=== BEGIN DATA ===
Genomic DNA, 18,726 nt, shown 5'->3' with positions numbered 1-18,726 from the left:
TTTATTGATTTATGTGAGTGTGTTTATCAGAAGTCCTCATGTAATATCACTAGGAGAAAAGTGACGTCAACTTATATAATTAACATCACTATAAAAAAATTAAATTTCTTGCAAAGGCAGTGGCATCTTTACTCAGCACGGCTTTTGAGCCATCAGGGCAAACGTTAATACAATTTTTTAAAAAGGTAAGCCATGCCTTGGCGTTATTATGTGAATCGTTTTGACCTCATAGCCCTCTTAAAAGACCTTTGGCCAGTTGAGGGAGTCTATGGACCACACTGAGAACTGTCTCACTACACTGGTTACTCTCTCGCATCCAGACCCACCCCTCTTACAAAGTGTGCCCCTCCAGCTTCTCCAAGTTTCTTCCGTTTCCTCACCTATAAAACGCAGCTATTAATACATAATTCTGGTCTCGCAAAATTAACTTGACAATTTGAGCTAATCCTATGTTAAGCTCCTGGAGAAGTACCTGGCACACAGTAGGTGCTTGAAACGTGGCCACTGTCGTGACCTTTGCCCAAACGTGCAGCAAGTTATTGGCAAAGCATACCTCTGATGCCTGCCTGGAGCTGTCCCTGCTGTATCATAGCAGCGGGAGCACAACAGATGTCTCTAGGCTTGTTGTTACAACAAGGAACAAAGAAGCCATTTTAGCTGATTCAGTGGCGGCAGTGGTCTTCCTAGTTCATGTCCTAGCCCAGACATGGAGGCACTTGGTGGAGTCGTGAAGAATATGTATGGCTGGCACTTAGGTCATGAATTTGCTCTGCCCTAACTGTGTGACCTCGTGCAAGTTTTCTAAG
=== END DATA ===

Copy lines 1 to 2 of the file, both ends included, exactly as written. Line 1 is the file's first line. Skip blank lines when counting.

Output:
Genomic DNA, 18,726 nt, shown 5'->3' with positions numbered 1-18,726 from the left:
TTTATTGATTTATGTGAGTGTGTTTATCAGAAGTCCTCATGTAATATCACTAGGAGAAAAGTGACGTCAACTTATATAATTAACATCACTATAAAAAAATTAAATTTCTTGCAAAGGCAGTGGCATCTTTACTCAGCACGGCTTTTGAGCCATCAGGGCAAACGTTAATACAATTTTTTAAAAAGGTAAGCCATGCCTTGGCGTTATTATGTGAATCGTTTTGACCTCATAGCCCTCTTAAAAGACCTTTGGCCAGTTGAGGGAGTCTATGGACCACACTGAGAACTGTCTCACTACACTGGTTACTCTCTCGCATCCAGACCCACCCCTCTTACAAAGTGTGCCCCTCCAGCTTCTCCAAGTTTCTTCCGTTTCCTCACCTATAAAACGCAGCTATTAATACATAATTCTGGTCTCGCAAAATTAACTTGACAATTTGAGCTAATCCTATGTTAAGCTCCTGGAGAAGTACCTGGCACACAGTAGGTGCTTGAAACGTGGCCACTGTCGTGACCTTTGCCCAAACGTGCAGCAAGTTATTGGCAAAGCATACCTCTGATGCCTGCCTGGAGCTGTCCCTGCTGTATCATAGCAGCGGGAGCACAACAGATGTCTCTAGGCTTGTTGTTACAACAAGGAACAAAGAAGCCATTTTAGCTGATTCAGTGGCGGCAGTGGTCTTCCTAGTTCATGTCCTAGCCCAGACATGGAGGCACTTGGTGGAGTCGTGAAGAATATGTATGGCTGGCACTTAGGTCATGAATTTGCTCTGCCCTAACTGTGTGACCTCGTGCAAGTTTTCTAAG